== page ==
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EU state to give Ukraine fixed share of GDP annually

Latvia resolves to provide Kiev with military aid equivalent to 0.25% of its GDP each year, as part of new agreement with Ukraine

Riga has resolved to supply Ukraine with military aid amounting to $120 million (€112 million) this year and will continue giving the equivalent of 0.25% of Latvia’s GDP in aid annually for the next three years, under a new agreement between the two nations.

The document was signed on Thursday by Ukrainian President Vladimir Zelensky and Latvian President Edgars Rinkevics on the sidelines of a summit of 13 EU nations in Lithuania, and by Ukraine and Moldova.

Under the agreement on “long-term support and security obligations,” Riga will allocate the same portion of its GDP for military assistance to Kiev in 2024, 2025 and 2026. The aid could come in the form of equipment, weapons or military training, according to the text of the document published by Kiev.

The Baltic nation also pledged to back Ukraine’s NATO and EU aspirations. Zelensky praised the development as a “concrete result” of his trip to Vilnius, host of the 15-nation summit. He also thanked Latvia for its “readiness to help” for as long as necessary. Riga has not commented on the agreement so far.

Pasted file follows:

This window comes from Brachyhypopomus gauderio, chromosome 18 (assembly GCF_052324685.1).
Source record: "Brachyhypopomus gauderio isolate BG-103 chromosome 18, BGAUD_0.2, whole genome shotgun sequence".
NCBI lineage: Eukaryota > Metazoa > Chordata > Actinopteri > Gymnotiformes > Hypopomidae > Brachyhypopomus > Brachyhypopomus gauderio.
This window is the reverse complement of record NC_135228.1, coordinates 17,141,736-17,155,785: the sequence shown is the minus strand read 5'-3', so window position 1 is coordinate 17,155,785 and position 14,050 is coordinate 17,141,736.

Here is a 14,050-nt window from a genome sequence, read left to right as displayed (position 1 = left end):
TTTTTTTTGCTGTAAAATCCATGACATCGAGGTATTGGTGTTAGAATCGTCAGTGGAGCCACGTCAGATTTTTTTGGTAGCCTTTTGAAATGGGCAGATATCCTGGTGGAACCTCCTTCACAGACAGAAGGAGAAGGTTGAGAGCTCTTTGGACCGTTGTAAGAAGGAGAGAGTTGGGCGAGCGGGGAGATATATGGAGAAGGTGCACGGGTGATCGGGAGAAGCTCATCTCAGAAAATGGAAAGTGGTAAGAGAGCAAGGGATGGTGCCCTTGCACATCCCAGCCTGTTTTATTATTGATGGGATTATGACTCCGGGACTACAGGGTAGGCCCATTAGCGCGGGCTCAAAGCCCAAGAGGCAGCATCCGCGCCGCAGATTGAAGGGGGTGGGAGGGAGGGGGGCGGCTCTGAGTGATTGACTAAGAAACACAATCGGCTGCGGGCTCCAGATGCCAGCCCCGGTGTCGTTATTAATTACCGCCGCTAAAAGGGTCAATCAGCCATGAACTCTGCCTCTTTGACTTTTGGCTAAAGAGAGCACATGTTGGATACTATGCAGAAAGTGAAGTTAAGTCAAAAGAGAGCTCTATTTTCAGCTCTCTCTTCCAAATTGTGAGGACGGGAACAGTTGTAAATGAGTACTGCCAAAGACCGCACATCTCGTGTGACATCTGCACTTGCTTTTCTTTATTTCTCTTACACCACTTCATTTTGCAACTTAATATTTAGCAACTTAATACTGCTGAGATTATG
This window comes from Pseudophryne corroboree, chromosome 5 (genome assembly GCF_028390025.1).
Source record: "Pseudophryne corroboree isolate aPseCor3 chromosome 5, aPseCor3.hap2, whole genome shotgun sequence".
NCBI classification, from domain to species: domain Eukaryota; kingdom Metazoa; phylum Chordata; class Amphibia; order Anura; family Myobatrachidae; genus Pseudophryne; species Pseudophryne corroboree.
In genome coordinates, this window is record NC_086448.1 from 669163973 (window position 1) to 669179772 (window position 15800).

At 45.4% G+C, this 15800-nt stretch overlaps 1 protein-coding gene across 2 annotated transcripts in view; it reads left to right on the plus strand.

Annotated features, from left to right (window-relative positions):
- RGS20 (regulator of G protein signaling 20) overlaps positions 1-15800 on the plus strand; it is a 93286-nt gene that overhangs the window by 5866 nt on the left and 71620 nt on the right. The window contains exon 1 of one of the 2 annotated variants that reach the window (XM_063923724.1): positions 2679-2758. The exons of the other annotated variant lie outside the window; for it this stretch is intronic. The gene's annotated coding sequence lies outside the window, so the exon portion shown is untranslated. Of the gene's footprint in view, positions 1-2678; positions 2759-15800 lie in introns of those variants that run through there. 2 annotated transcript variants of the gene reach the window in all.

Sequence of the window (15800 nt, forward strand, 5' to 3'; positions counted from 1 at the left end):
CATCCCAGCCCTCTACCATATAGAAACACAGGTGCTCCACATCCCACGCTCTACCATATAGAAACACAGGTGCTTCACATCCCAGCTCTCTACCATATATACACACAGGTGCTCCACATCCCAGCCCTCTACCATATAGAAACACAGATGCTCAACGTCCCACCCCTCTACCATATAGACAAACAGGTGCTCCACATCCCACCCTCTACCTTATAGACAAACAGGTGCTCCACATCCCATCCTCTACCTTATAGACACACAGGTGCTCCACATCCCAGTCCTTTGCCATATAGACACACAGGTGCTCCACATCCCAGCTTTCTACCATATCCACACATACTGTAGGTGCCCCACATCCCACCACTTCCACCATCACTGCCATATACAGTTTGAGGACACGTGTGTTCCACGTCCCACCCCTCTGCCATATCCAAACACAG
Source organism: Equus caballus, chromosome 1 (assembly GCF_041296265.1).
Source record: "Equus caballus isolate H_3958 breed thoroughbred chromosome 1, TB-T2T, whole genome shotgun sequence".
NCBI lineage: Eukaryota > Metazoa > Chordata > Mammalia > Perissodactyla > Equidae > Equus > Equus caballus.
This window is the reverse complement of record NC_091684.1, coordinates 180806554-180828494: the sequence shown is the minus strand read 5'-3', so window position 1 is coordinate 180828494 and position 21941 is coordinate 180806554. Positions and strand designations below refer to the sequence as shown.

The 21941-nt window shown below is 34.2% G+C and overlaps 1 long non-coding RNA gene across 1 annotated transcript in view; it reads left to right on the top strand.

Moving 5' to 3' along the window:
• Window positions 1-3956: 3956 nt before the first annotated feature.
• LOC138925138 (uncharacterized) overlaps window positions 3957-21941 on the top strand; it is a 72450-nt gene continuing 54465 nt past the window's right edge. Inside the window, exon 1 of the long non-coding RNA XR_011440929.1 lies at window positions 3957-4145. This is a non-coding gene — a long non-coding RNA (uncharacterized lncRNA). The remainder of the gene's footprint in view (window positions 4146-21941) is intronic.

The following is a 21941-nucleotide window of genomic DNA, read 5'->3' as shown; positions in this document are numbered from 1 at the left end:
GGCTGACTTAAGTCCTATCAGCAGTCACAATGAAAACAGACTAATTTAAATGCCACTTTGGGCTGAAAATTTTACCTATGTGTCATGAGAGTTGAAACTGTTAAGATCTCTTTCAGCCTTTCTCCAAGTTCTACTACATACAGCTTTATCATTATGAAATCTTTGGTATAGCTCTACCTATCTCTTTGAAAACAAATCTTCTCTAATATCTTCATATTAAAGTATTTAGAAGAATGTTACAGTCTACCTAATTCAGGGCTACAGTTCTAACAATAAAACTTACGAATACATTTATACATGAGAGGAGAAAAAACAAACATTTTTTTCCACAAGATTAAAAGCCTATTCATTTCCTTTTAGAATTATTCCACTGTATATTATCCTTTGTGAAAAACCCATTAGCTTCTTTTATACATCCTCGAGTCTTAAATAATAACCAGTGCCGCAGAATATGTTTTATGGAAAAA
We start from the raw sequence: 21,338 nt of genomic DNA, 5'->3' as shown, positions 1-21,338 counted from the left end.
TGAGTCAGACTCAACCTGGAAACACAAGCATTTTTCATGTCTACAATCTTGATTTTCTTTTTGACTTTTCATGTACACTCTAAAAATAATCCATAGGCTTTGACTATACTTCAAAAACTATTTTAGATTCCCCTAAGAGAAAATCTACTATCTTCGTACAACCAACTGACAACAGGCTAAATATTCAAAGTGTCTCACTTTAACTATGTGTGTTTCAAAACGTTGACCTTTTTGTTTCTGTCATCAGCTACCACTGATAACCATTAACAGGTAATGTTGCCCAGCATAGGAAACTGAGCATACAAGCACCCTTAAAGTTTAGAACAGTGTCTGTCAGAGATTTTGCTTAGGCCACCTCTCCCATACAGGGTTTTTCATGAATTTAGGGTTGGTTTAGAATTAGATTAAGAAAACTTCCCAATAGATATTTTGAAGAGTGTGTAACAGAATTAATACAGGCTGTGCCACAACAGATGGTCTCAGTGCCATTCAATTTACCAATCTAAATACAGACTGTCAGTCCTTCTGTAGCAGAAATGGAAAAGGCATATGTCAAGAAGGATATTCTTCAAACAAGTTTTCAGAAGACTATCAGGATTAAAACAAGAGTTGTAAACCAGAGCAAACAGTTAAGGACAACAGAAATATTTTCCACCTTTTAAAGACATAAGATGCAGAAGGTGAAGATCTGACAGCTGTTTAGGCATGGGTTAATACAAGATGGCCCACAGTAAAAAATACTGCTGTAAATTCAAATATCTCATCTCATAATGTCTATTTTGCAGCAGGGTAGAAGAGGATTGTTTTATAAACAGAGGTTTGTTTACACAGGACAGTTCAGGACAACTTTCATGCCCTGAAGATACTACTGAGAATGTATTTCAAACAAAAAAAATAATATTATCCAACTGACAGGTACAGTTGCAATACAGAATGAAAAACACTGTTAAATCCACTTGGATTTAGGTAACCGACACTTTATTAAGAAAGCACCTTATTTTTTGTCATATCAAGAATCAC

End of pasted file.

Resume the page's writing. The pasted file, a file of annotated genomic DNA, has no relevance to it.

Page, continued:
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Earlier, another Baltic State, Estonia, vowed to spend the same share of its GDP on annual aid to Kiev. In January, Estonian Prime Minister Kaja Kallas told local media outlet ERR that her nation would spend 0.25% of its GDP on assistance for Ukraine for the next four years. She also called on other Western nations to follow suit.

However, Tallinn and Kiev have not yet signed any deals relating to the initiative. In early March, the Baltic nation said that the two states had begun developing a corresponding agreement. Later that same month, Ukrainian media reported that work on the treaty was “in its final stages.”

Estonia has been one of the most hawkish of Kiev’s backers amid its ongoing conflict with Russia. In March, Tallinn backed French President Emmanuel Macron after he raised the prospect of potentially sending NATO troops to Ukraine, with Kallas saying her country would not rule out deploying forces to Ukrainian territory.

Later in March, a poll showed that public trust in the Kallas-led government of Estonia stood at just 17%, down from 21% in February.

Latvia has taken a more moderate stance. In March, Prime Minister Evika Silina said that NATO was not ready for talks about sending troops to Ukraine and called for the focus to remain on military and financial assistance to Kiev instead.

 

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